The Absence of Ocean
People in maritime nations face the horizon day in day out. The ocean brings ideas and influences. It connects a nation to the wider world. The shore enhances big visions and great deeds and promises great adventures to those who seek it. The Czechs have no sea.
Mountains and deep forests surround Czechia to the north, west and south-east. Bohemia, it is often said, is even submerged in a basin (which it isn’t). To the south are the Austrians, always sternly looking backwards. The result: a somewhat inwardly-looking atmosphere, unruffled by maritime winds or oceanic perspectives, breeding skepticism. And then came 40 years of isolation behind the iron curtain.
“Because we don’t have any sea, we sit by the pond and croak like small frogs.”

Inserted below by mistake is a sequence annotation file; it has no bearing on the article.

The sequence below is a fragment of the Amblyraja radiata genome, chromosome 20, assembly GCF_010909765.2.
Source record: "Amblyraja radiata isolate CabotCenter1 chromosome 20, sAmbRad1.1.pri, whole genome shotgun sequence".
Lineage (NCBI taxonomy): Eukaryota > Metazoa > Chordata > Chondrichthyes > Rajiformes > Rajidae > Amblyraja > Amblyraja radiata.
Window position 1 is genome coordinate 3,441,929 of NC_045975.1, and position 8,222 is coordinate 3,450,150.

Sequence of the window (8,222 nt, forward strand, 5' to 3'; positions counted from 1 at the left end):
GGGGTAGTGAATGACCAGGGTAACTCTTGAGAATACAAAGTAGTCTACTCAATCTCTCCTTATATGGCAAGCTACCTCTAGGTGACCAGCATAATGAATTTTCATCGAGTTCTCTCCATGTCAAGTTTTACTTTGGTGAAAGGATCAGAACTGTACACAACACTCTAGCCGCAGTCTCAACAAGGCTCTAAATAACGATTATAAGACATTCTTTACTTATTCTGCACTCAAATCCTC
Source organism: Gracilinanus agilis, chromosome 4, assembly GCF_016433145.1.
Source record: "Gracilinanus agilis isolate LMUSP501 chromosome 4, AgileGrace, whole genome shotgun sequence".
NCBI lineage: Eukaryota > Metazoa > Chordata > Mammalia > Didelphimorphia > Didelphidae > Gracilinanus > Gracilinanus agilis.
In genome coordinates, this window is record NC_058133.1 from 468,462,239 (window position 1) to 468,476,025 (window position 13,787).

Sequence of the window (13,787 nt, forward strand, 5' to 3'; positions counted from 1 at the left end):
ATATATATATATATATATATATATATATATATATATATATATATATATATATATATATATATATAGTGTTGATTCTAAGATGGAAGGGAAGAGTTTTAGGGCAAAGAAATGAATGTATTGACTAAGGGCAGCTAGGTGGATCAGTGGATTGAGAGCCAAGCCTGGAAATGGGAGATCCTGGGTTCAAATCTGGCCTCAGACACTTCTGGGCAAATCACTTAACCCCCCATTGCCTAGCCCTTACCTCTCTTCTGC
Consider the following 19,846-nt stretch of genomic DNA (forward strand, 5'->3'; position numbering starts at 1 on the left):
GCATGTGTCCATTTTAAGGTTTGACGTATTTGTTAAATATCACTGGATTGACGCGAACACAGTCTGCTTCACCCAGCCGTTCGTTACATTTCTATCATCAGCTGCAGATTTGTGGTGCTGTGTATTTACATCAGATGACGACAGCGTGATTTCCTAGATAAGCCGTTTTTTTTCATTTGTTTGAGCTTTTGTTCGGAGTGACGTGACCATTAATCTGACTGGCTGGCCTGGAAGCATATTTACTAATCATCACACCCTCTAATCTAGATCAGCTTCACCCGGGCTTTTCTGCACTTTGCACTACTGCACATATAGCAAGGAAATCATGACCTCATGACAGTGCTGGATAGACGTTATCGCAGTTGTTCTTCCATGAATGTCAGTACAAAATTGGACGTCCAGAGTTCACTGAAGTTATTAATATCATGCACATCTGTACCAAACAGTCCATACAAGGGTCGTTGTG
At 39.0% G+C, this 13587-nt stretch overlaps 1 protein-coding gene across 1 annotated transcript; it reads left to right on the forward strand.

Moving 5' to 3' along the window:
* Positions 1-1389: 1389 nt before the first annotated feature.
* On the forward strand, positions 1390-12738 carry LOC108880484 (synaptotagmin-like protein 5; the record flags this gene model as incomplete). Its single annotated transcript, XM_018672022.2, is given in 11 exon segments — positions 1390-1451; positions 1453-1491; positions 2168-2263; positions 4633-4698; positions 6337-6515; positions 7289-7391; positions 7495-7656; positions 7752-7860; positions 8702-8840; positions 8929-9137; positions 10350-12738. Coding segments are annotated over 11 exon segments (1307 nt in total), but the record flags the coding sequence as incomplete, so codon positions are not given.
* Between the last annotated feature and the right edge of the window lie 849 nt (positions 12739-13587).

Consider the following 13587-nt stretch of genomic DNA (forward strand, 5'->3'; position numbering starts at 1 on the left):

Tomáš Garrigue Masaryk, First President of Czechoslovakia
So people resist the absence of ocean. By the beginning of the 17th century the Czechs had dug 160.000 hectares of fishponds – three times the size of Balaton, Central Europe’s largest lake.
Shakespeare earned the ridicule of his contemporaries for granting Bohemia a seashore in The Winter’s Tale. In his defense it was pointed out that, in the 13th century, for a period of less than three years, the territories ruled by the king of Bohemia, Ottokar II, did stretch to the Adriatic.
Czechs say Ahoj! for Hi! and every student of Czech is taught the word kapitán within the first four lessons. Czechs made up about a third of the sailors who served in the Austro-Hungarian Navy. Czechoslovakia even maintained naval forces for some time (proudly navigating the Danube and the upper Elbe).
In this spirit, the Czechs have produced some of the world’s greatest explorers, adventurers and mountaineers (e.g. Hanzelka and Sigmund). The Czechs were the third nation to have a man in space.